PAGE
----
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Law school exams for yeshiva guys 101, by henche
1. Read the story. 
2. Write down all the taynas that anyone might have, and what taynas the other guy might have back, and what the halacha probably is. 
3. Hit "submit"
4. Get a job.
5. Never see your family again!!!!!!!

http://www.top-law-schools.com/success-in-law-school.html
« Last edited by jj1000 on September 15, 2016, 08:19:54 AM »

Author Topic: Law School  (Read 202208 times)

Offline gubevo18

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Re: Law School
« Reply #2175 on: July 22, 2019, 09:57:34 AM »
Many firms in the 251-500 lawyer range pay market salaries. So the chance of getting a biglaw salary should be higher than 39%. Also keep in mind that not everyone in law school wants biglaw (government, public interest...), and those students are not taken out of the total number. So a student going in that wants biglaw, at Fordham, for example, has better than 39% odds.
as far as numbers are concerned 251 is already big law. Either way as was mentioned above yarmulke goers will have to be in the top 20%. I personally know of two people in the top third who did not get big law. And one in the top 15-20 who got during 3L. By no means is it an easy ride

Online David61

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Re: Law School
« Reply #2176 on: July 22, 2019, 10:56:30 AM »
There is no accepted debt-to-risk ratio that makes it reasonable. It depends on your own risk tolerance.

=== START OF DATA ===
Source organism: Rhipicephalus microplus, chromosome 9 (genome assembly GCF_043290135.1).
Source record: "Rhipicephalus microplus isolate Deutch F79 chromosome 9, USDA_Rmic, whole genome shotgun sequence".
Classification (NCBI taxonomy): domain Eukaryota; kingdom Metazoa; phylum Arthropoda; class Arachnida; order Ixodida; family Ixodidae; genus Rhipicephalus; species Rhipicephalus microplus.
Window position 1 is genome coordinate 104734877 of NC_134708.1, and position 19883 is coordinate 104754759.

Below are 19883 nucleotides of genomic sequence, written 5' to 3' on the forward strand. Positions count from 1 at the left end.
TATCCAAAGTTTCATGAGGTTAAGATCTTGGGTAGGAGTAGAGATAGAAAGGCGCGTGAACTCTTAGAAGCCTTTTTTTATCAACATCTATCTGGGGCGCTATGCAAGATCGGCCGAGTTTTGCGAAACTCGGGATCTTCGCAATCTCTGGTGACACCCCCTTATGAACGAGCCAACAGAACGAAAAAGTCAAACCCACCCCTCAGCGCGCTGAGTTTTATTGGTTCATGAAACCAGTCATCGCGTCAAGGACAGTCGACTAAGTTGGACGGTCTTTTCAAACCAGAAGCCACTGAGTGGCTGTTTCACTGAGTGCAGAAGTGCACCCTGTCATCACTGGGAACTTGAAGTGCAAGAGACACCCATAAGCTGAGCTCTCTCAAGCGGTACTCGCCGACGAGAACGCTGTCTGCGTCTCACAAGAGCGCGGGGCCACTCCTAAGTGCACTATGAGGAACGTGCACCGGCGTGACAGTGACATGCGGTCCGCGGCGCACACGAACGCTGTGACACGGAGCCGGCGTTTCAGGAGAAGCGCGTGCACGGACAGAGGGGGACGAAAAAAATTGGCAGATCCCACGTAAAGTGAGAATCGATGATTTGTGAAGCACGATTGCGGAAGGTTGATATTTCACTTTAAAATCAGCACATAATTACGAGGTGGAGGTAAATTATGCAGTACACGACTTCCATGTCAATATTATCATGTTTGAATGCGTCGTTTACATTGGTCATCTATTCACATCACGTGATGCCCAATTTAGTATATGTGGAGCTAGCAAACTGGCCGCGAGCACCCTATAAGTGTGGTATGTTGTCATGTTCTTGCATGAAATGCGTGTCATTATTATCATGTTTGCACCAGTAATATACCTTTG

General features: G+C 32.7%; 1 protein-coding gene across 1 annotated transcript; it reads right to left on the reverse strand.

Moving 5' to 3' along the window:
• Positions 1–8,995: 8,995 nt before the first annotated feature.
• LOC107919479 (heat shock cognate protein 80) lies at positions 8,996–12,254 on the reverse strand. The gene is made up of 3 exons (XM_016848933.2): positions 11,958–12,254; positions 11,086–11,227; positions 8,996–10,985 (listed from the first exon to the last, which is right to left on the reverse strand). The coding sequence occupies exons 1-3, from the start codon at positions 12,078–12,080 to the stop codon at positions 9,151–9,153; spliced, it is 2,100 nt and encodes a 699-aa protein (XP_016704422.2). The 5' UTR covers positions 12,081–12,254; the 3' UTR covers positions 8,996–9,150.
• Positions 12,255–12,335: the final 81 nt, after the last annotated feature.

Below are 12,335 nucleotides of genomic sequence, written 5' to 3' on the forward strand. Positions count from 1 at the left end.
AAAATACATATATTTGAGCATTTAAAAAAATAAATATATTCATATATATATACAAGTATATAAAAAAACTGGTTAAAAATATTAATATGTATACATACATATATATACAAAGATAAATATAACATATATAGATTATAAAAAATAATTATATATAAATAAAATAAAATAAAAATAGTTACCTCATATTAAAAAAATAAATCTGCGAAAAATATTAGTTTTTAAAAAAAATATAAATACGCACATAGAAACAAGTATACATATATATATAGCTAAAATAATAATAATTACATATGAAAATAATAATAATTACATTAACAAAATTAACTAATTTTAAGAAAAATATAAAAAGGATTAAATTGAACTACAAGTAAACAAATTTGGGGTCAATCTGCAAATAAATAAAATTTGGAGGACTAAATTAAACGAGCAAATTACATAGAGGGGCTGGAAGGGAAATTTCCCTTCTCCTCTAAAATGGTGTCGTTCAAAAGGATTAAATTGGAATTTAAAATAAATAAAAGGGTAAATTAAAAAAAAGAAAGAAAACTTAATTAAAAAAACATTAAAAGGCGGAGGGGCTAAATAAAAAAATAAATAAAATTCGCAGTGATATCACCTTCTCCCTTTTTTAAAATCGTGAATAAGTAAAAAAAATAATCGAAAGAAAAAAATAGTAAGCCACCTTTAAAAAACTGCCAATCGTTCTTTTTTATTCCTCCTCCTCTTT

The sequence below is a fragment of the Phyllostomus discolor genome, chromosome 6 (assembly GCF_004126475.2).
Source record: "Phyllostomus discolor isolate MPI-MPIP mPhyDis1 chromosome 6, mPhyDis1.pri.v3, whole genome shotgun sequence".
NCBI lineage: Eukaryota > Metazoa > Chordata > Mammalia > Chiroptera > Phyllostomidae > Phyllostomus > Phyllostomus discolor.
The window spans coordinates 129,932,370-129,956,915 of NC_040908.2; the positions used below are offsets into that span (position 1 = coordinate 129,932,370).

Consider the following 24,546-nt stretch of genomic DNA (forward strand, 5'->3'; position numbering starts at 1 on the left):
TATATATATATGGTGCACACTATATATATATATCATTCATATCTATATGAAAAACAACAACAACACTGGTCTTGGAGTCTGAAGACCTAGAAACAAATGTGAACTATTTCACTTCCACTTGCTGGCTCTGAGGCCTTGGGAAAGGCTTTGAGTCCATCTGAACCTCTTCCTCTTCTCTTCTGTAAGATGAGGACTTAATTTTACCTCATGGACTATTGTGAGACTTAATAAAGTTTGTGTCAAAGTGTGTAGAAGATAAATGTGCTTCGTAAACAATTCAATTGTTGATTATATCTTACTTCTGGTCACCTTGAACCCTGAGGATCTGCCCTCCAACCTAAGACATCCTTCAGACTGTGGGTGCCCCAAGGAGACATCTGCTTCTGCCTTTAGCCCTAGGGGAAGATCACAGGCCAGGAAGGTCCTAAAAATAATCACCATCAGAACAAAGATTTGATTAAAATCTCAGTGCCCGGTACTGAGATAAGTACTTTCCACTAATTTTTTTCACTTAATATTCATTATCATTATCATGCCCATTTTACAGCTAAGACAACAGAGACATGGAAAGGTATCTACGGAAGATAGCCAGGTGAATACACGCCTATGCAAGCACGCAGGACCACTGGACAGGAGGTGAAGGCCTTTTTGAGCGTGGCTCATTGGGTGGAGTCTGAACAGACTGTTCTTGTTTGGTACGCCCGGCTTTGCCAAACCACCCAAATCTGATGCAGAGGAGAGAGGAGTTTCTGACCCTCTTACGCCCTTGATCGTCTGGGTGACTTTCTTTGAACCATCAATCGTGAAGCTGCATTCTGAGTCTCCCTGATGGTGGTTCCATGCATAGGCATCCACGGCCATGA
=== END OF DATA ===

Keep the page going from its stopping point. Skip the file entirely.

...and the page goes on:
Yep. Like they say with investing "you can either eat well or sleep well!"

The discipline of behavioral finance suggests that the measure of risk is both personal (emotional tolerance for risk) and dependent on personal wealth. For example, while investing 200K for a 50/50 chance of immediately getting 600K in return, is statistically a good bet to take  (with an "expected" payoff of $300K).  However a person with a lot of assets can afford to make the investment/bet (and perhaps "should"), but the person with few assets can't (if it may cost them their house, relationships, family harmony, the peace of mind) and probably should not.

Also, the discipline of economics suggests that the marginal utility (pleasure) of incremental assets decline. (i.e. the improvement in quality of life of having a 6-bedroom home vs. a 5 bedroom home, is much smaller than the difference between having a 1 bedroom and 2 bedroom home). The same is true of income, the incremental pleasure derived from making $250K vs $150K, is relatively modest compared to the incremental pleasure derived from making $150K vs. $50K. Point being the "financial/mathematics return" may overstate the "utility of that return", when doing a cost vs. benefit analysis.